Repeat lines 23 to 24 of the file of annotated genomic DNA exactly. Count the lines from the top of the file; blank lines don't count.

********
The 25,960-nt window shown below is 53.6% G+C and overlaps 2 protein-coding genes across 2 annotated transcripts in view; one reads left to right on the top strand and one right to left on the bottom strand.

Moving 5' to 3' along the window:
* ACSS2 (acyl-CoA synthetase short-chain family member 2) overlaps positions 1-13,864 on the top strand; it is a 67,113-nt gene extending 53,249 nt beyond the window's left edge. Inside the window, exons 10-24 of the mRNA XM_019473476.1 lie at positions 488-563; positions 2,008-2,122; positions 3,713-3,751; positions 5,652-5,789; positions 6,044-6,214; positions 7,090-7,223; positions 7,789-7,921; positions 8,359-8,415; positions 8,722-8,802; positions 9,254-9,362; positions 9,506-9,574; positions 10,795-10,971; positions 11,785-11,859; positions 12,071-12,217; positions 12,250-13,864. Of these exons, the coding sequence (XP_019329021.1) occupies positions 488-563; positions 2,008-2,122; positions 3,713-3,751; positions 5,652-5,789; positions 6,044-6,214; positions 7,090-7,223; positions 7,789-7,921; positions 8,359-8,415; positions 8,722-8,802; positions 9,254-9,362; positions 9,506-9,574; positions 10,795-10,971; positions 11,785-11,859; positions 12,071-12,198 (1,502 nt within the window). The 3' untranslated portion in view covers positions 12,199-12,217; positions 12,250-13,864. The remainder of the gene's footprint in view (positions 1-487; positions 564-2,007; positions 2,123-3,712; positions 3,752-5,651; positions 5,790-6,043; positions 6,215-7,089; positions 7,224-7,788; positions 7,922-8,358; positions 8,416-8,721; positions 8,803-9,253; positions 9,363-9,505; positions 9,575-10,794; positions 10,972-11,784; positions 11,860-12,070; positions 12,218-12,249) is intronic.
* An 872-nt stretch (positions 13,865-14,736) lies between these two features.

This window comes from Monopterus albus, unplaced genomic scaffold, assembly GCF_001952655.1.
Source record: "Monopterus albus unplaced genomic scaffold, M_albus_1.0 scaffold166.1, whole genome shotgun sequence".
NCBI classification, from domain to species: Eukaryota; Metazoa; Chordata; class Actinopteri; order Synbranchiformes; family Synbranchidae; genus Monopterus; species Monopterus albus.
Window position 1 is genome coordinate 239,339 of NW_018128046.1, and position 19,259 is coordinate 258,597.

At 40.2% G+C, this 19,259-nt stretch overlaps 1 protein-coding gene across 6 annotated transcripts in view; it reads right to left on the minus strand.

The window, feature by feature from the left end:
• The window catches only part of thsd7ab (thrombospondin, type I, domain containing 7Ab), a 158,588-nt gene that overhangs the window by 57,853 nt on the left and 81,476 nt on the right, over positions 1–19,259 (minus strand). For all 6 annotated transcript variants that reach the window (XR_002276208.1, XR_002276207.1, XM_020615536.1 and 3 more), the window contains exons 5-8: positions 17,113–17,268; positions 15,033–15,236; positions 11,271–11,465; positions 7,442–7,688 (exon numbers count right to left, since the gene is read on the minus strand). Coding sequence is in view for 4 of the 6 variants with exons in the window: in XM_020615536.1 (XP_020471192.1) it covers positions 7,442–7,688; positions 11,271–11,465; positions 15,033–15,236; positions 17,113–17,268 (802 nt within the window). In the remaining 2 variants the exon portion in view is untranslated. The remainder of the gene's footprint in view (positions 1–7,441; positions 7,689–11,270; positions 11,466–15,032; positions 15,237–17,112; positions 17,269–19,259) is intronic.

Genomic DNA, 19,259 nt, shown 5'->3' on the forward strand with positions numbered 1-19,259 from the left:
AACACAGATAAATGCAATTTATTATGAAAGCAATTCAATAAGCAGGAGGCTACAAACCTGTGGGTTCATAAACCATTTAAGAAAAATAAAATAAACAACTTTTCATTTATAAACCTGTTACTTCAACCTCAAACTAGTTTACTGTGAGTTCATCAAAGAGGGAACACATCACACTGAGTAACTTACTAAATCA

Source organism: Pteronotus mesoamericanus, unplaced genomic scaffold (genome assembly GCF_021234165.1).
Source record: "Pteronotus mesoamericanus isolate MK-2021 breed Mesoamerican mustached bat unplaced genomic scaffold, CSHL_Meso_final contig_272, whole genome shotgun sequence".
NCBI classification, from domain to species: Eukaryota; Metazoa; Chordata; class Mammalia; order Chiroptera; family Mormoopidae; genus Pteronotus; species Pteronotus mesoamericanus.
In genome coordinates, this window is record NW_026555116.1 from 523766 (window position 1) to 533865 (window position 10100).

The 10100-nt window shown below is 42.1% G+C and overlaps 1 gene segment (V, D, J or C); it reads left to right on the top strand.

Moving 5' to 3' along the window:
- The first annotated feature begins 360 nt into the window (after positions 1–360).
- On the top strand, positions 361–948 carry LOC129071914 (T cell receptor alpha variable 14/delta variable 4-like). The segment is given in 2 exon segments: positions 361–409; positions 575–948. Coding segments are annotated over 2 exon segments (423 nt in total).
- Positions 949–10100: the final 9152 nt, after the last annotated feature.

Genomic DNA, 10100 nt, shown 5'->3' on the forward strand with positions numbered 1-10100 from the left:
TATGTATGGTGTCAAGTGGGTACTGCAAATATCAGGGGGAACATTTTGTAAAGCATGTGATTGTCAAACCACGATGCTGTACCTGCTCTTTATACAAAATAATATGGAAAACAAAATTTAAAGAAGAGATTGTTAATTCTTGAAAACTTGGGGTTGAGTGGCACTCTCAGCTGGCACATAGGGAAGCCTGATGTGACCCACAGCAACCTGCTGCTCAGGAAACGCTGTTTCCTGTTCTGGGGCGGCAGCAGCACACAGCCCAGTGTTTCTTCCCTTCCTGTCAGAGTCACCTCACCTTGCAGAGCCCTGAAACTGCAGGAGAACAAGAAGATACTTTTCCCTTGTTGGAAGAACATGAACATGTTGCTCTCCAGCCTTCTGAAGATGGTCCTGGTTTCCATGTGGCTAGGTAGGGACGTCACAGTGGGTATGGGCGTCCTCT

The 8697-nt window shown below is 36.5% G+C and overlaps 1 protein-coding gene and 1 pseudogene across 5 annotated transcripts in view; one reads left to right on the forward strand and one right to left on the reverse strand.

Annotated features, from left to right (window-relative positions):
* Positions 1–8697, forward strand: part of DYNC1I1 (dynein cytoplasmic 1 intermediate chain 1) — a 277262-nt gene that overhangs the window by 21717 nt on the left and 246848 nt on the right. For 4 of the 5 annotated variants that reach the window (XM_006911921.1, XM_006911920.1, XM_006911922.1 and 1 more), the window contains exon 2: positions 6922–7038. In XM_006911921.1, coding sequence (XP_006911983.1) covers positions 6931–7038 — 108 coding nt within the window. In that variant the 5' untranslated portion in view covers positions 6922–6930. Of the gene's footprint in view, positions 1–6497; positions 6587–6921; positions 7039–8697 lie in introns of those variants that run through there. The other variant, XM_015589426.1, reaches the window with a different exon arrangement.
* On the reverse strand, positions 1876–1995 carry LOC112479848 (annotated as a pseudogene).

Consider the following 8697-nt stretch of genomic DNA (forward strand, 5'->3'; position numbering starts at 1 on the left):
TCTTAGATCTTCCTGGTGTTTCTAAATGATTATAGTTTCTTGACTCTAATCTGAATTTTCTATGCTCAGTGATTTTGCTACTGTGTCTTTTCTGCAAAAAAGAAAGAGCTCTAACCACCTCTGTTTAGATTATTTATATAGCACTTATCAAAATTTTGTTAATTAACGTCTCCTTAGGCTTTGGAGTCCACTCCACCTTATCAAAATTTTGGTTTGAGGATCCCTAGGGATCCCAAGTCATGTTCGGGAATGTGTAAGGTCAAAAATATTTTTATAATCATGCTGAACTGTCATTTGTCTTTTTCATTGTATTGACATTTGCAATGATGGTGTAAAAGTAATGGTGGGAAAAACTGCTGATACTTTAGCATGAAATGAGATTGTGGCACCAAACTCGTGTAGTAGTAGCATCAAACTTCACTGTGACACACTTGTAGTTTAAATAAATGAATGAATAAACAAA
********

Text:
Genomic DNA, 10100 nt, shown 5'->3' on the forward strand with positions numbered 1-10100 from the left:
TATGTATGGTGTCAAGTGGGTACTGCAAATATCAGGGGGAACATTTTGTAAAGCATGTGATTGTCAAACCACGATGCTGTACCTGCTCTTTATACAAAATAATATGGAAAACAAAATTTAAAGAAGAGATTGTTAATTCTTGAAAACTTGGGGTTGAGTGGCACTCTCAGCTGGCACATAGGGAAGCCTGATGTGACCCACAGCAACCTGCTGCTCAGGAAACGCTGTTTCCTGTTCTGGGGCGGCAGCAGCACACAGCCCAGTGTTTCTTCCCTTCCTGTCAGAGTCACCTCACCTTGCAGAGCCCTGAAACTGCAGGAGAACAAGAAGATACTTTTCCCTTGTTGGAAGAACATGAACATGTTGCTCTCCAGCCTTCTGAAGATGGTCCTGGTTTCCATGTGGCTAGGTAGGGACGTCACAGTGGGTATGGGCGTCCTCT